Poor usage led to an assumption being made by government planners that the disuse of public transport came from Kiwis disliking it, rather than coming from poor service, leading to a cycle of underinvestment and neglect.[6] This is all despite increasing population densities in the areas where public transport previously commanded ridership. A contributing factor has been a disorgansied and fragmented governance structure around public transport, leading to indecision and a lack of a uniform national and regional strategy.[5][3]

Additionally, public transport use has become stigmatised as a form of welfare for people who cannot afford a private vehicle, leading decision makers to be passive around public transport improvements.[5]

Since 2000 though, there has been increased interest in public transport, due to road congestion and environmental concerns.[4] With this greater interest, public transport services have begun to be expanded and improved,[7] and in some regions, like Auckland and Otago, patronage has been steadily increasing.[8]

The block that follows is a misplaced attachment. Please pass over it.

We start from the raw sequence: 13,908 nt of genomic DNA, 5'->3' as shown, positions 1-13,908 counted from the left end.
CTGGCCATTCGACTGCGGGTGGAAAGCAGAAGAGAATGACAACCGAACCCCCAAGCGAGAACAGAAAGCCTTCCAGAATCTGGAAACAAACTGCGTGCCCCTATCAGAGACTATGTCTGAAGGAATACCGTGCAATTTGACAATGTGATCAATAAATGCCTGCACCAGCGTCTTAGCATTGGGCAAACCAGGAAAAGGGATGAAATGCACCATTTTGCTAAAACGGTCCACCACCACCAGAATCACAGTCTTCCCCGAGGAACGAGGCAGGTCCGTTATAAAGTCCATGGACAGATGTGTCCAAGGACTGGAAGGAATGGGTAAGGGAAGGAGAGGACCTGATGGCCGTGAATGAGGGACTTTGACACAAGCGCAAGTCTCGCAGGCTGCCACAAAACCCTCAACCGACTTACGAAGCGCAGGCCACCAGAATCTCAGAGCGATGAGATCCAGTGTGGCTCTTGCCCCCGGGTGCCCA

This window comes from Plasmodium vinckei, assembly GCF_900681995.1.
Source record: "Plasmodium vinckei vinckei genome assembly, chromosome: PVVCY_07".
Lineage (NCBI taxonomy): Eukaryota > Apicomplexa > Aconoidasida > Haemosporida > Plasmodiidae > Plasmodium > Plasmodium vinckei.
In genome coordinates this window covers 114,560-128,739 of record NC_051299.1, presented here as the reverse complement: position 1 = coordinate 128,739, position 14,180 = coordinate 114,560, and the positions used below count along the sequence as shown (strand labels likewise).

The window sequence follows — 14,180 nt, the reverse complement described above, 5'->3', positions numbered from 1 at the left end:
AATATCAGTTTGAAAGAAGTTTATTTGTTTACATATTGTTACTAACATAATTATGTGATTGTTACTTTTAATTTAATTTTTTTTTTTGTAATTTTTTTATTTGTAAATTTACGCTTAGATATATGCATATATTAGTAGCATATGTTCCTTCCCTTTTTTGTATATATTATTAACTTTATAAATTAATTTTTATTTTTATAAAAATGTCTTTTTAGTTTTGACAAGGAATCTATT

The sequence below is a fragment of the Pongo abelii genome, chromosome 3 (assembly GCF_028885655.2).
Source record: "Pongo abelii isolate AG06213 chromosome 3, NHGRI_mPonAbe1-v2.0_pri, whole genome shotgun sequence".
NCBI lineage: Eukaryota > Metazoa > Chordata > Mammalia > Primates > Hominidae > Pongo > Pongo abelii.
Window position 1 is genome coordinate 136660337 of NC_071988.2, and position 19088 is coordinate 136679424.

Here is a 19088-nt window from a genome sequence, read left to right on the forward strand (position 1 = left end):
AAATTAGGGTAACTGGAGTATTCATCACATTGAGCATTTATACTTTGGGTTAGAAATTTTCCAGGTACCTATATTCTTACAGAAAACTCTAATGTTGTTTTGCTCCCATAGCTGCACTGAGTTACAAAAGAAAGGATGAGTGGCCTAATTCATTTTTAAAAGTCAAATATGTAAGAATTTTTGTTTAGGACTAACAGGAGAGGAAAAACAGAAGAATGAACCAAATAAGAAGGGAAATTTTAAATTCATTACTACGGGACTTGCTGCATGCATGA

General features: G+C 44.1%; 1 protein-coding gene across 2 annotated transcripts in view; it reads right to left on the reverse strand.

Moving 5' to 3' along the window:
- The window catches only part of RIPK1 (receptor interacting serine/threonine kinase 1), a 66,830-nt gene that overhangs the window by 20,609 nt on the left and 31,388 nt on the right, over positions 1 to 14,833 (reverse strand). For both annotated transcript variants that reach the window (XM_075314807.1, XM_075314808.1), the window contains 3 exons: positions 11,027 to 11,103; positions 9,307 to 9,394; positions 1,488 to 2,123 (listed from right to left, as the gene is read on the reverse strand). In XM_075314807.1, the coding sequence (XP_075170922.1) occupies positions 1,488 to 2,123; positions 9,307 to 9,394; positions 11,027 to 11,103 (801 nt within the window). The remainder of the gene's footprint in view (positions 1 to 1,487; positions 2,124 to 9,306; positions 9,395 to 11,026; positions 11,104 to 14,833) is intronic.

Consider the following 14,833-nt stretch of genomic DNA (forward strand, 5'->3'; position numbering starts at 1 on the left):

The use of public transport in New Zealand is low. According to the 2013 New Zealand census, 4.2% of those who worked travelled to work by bus, 1.6% travelled by train, and more than 7 in 10 people travelled to work in a vehicle they drove themselves.[9] The Household Travel Survey proportion of public transport trips was even lower at 2.3% in 2013/14.[10] These figures are for the whole of New Zealand and include centres that may have limited or no public transport.

However, use of public transport was higher in major cities, which have more developed systems. In Wellington City, 16.8% of workers travelled by bus, more than twice as many as the next highest, Auckland City (6.5%).[9]